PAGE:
Summary (from Goodreads):
“On the day John F. Kennedy is inaugurated, Claire, a young wife and mother obsessed with the glamour of Jackie, struggles over the decision of whether to stay in a loveless but secure marriage or to follow the man she loves and whose baby she may be carrying. Decades earlier, in 1919, Vivien Lowe, an obituary writer, is searching for her lover who disappeared in the Great San Francisco Earthquake of 1906. By telling the stories of the dead, Vivien not only helps others cope with their grief but also begins to understand the devastation of her own terrible loss. The surprising connection between these two women will change Claire s life in unexpected and extraordinary ways. Part literary mystery and part love story, The Obituary Writer examines expectations of marriage and love, the roles of wives and mothers, and the emotions of grief, regret, and hope.”
Like everything Ann Hood has written, this is a completely gorgeous novel. It’s incredibly well-written and clever and the characters feel incredibly vivid.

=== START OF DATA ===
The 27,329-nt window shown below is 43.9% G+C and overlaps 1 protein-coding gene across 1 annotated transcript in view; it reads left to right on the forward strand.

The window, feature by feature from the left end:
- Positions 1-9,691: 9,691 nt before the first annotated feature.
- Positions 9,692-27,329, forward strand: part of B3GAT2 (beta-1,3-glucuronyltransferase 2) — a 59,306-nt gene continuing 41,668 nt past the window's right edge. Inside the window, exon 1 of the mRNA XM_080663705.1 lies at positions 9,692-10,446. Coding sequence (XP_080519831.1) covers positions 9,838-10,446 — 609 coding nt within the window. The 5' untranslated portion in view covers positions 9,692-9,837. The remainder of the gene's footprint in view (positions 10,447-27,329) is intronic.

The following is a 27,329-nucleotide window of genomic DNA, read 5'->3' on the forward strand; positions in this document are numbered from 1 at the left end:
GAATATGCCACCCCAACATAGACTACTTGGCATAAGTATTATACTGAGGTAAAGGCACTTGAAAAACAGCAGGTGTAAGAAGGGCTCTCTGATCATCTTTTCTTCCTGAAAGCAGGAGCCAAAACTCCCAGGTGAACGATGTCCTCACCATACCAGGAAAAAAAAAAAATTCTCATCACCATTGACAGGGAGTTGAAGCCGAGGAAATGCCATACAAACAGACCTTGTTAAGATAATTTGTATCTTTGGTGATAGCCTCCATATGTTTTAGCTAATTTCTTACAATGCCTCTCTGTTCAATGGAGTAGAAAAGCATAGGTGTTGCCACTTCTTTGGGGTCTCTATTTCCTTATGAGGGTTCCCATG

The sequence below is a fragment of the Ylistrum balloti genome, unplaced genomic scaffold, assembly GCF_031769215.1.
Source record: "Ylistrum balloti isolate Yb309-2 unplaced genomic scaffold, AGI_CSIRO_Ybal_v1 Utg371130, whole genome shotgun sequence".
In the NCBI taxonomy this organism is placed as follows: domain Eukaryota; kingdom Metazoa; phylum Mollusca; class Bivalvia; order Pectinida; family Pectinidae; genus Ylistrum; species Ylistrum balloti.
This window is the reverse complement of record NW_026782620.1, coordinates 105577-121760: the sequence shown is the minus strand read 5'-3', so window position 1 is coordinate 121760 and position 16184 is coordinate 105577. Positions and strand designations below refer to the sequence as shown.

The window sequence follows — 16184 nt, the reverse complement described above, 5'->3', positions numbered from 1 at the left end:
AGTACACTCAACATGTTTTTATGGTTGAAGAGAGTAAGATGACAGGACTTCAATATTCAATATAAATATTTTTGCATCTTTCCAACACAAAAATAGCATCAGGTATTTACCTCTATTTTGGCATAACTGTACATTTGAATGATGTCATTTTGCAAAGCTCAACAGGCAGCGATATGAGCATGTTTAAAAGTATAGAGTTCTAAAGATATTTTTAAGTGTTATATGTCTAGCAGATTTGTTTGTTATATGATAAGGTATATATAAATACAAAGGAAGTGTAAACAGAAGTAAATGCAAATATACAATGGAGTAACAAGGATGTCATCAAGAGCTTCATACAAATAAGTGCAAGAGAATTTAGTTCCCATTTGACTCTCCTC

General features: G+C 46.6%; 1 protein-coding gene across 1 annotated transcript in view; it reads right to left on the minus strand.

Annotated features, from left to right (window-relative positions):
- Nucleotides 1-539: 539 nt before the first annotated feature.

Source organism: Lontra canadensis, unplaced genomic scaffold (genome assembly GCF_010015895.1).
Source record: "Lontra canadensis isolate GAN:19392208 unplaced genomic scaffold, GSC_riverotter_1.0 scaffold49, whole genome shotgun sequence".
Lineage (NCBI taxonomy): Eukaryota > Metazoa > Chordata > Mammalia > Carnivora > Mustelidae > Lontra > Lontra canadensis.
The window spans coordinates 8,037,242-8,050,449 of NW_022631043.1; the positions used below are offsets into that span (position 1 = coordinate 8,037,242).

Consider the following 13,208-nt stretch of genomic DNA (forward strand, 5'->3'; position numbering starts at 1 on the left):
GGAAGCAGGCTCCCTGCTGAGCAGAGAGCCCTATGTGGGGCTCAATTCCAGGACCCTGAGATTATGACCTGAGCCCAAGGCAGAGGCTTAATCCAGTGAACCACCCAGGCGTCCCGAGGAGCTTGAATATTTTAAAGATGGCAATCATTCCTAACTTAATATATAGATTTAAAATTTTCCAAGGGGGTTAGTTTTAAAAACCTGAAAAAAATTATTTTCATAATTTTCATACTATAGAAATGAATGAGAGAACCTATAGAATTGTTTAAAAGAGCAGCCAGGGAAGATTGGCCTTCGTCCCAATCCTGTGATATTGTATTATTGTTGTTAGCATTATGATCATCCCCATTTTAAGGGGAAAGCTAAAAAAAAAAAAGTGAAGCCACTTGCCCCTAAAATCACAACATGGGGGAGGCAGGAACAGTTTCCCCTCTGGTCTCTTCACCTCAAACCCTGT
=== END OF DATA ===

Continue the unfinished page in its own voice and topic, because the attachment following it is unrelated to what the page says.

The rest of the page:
As an added bonus, there are these little asides on grief that are just amazing and true. Grief is an incredibly isolating thing but at the same time, we all go through it and it’s one of the few things that pretty much everyone will experience at same point. Even so, because every instance of grief is so individualized, it still varies from person to person and death to death. Losing a parent is not the same thing as losing a grandparent and that is completely different than losing a child.
I absolutely love Ann Hood’s writing and this would be an excellent book to start with if you aren’t familiar with her. Many of her books deal with death and dying in some way, but they’re not depressing books.
Highly, highly recommended.